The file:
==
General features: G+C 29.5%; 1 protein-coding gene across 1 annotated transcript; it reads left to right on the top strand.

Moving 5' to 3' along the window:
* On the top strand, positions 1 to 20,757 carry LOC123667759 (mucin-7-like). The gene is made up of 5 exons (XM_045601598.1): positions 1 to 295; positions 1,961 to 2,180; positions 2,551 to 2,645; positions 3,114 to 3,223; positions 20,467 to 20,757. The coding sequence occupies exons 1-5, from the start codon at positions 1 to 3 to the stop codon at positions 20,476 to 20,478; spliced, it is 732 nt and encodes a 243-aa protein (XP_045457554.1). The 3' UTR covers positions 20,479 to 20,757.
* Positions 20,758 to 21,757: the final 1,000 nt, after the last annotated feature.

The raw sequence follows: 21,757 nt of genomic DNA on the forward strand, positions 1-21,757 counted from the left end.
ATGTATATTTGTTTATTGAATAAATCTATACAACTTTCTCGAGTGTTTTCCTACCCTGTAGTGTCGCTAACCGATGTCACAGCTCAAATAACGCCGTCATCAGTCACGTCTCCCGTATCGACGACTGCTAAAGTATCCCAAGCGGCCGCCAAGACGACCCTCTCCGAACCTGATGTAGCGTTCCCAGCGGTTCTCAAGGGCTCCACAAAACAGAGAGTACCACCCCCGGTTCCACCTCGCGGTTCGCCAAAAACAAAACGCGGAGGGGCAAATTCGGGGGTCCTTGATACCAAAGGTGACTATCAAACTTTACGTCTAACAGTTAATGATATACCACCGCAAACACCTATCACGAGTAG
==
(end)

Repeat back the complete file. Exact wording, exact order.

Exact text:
General features: G+C 29.5%; 1 protein-coding gene across 1 annotated transcript; it reads left to right on the top strand.

Moving 5' to 3' along the window:
* On the top strand, positions 1 to 20,757 carry LOC123667759 (mucin-7-like). The gene is made up of 5 exons (XM_045601598.1): positions 1 to 295; positions 1,961 to 2,180; positions 2,551 to 2,645; positions 3,114 to 3,223; positions 20,467 to 20,757. The coding sequence occupies exons 1-5, from the start codon at positions 1 to 3 to the stop codon at positions 20,476 to 20,478; spliced, it is 732 nt and encodes a 243-aa protein (XP_045457554.1). The 3' UTR covers positions 20,479 to 20,757.
* Positions 20,758 to 21,757: the final 1,000 nt, after the last annotated feature.

The raw sequence follows: 21,757 nt of genomic DNA on the forward strand, positions 1-21,757 counted from the left end.
ATGTATATTTGTTTATTGAATAAATCTATACAACTTTCTCGAGTGTTTTCCTACCCTGTAGTGTCGCTAACCGATGTCACAGCTCAAATAACGCCGTCATCAGTCACGTCTCCCGTATCGACGACTGCTAAAGTATCCCAAGCGGCCGCCAAGACGACCCTCTCCGAACCTGATGTAGCGTTCCCAGCGGTTCTCAAGGGCTCCACAAAACAGAGAGTACCACCCCCGGTTCCACCTCGCGGTTCGCCAAAAACAAAACGCGGAGGGGCAAATTCGGGGGTCCTTGATACCAAAGGTGACTATCAAACTTTACGTCTAACAGTTAATGATATACCACCGCAAACACCTATCACGAGTAG